The heartbreaking news comes just days after first being admitted to the hospital for what she described as heavy bleeding. However, two days ago, she assured fans that both her and baby were healthy and doing well. Teigen, no stranger to social media, continued to engage her following, giving brief updates along the way, when shortly after midnight she shared photos of her and John in the hospital cradling their newborn in the immediate aftermath.
While her husband has remained largely unproblematic and scandal-free, Teigen has been the frequent target of scathing criticism – much of which is completely valid. From her ridiculing Black hair, to her seemingly mocking intimate partner violence when she referenced Megan Thee Stallion and Tory Lanez’s incident, Chrissy Teigen has been the focus of such harsh vitriol that she has threatened to quit social media altogether on multiple occasions. Sharing such personal news with the world may come as a surprise to many.
Overwhelmingly, however, the internet’s response has been positive and embracing. Celebrities and non-celebs alike have offered words of support to the couple as they go through this difficult time. See both the model’s post and the heartwarming responses to it below.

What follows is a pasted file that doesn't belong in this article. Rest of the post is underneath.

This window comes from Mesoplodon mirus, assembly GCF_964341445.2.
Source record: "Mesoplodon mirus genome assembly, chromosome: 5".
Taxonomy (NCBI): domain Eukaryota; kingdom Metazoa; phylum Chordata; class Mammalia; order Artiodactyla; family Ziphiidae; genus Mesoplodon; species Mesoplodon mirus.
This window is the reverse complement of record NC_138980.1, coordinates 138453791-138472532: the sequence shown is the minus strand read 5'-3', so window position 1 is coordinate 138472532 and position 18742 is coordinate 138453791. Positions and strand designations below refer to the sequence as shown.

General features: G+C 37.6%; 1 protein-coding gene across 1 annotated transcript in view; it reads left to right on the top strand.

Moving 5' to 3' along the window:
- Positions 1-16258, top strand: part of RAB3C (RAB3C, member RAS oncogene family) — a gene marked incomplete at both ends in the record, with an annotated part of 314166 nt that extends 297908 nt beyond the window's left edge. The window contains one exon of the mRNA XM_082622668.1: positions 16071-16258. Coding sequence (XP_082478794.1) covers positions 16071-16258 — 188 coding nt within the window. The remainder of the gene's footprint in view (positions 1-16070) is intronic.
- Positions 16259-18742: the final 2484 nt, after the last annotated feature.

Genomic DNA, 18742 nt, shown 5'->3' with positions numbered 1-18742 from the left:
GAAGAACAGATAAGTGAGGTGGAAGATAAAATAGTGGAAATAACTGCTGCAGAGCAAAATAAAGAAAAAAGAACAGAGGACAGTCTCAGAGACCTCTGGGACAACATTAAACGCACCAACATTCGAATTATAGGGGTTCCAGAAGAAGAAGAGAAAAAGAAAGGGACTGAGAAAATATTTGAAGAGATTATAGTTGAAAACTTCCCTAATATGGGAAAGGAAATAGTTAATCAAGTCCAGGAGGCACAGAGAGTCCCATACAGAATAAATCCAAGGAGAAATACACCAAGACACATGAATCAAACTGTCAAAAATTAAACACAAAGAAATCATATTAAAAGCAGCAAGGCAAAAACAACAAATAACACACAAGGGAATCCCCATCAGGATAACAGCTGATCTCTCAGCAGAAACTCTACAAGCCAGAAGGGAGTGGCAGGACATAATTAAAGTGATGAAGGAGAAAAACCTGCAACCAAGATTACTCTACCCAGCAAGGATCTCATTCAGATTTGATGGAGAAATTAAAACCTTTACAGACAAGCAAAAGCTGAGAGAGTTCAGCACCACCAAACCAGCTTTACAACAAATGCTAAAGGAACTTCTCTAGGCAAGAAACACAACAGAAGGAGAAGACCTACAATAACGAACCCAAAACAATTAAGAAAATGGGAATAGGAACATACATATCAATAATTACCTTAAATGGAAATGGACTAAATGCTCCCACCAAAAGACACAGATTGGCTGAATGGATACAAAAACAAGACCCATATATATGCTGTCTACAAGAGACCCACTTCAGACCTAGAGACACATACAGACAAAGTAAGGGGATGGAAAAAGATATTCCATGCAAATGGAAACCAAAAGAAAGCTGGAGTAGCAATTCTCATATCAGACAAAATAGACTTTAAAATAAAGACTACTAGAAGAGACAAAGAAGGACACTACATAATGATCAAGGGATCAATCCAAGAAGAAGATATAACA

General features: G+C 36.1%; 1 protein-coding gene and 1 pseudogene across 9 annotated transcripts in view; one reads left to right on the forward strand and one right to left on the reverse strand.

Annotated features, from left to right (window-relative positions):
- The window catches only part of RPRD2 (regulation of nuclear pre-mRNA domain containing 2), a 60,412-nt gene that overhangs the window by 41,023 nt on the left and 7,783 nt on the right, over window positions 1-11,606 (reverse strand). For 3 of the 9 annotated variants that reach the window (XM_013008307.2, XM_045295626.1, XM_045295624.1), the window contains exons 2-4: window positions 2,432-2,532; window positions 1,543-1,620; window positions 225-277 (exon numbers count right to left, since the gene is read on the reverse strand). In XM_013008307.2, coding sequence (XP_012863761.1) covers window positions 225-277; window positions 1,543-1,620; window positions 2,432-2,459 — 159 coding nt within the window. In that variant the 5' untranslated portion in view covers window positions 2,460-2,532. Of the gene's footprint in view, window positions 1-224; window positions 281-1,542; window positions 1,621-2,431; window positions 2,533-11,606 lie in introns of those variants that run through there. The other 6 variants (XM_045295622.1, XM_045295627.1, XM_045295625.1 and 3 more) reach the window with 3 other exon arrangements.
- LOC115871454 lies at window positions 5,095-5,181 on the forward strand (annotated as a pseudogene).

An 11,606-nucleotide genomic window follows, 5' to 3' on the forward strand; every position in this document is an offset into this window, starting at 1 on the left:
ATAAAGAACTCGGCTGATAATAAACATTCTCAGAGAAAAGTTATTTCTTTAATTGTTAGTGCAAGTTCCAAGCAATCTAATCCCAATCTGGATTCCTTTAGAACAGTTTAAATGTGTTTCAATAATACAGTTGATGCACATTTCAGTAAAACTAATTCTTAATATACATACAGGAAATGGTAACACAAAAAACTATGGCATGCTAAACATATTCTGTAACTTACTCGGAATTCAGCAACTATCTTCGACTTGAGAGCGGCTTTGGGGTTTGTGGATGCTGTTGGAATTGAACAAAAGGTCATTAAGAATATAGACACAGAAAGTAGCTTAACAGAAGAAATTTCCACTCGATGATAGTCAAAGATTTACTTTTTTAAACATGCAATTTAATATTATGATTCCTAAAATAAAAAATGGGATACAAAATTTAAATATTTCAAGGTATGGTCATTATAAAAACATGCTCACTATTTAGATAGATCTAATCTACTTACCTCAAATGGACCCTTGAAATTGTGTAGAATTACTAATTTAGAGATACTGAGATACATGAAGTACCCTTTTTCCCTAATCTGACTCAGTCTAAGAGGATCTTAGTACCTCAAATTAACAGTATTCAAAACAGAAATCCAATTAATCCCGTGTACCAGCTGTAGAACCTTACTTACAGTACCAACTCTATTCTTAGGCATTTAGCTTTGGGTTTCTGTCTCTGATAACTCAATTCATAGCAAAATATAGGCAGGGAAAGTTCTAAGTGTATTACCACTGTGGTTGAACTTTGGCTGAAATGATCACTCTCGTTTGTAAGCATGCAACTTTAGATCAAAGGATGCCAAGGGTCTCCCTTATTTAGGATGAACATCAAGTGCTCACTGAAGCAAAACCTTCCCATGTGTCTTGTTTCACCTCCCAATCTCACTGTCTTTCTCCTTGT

Chadwick Boseman Passes Away At 43
Actor Chadwick Boseman, best known for his role as King T’Challa in the box office smash “Black Panther” passed away from colon cancer Friday.
The actor was first diagnosed with stage 3 cancer in 2016, but remained active in his career with much of his work being released post-diagnosis. A statement from his family confirmed that he continued to work despite his cancer progressing, befitting a man who brought America’s first Black superhero to the silver screen.
As the news of the actor’s death spread, many took to social media to share their condolences.
The tributes continue to flood in as news of his passing continues to ripple through. Read the official statement from his family below.
“It is with immeasurable grief that we confirm the passing of Chadwick Boseman.
Chadwick was diagnosed with stage III colon cancer in 2016, and battled with it these last 4 years as it progressed to stage IV.
A true fighter, Chadwick persevered through it all, and brought you many of the films you have come to love so much. From Marshall to Da 5 Bloods, August Wilson’s Ma Rainey’s Black Bottom and several more, all were filmed during and between countless surgeries and chemotherapy.
It was the honor of his career to bring King T’Challa to life in Black Panther.
He died in his home, with his wife and family by his side.
The family thanks you for your love and prayers, and asks that you continue to respect their privacy during this difficult time.”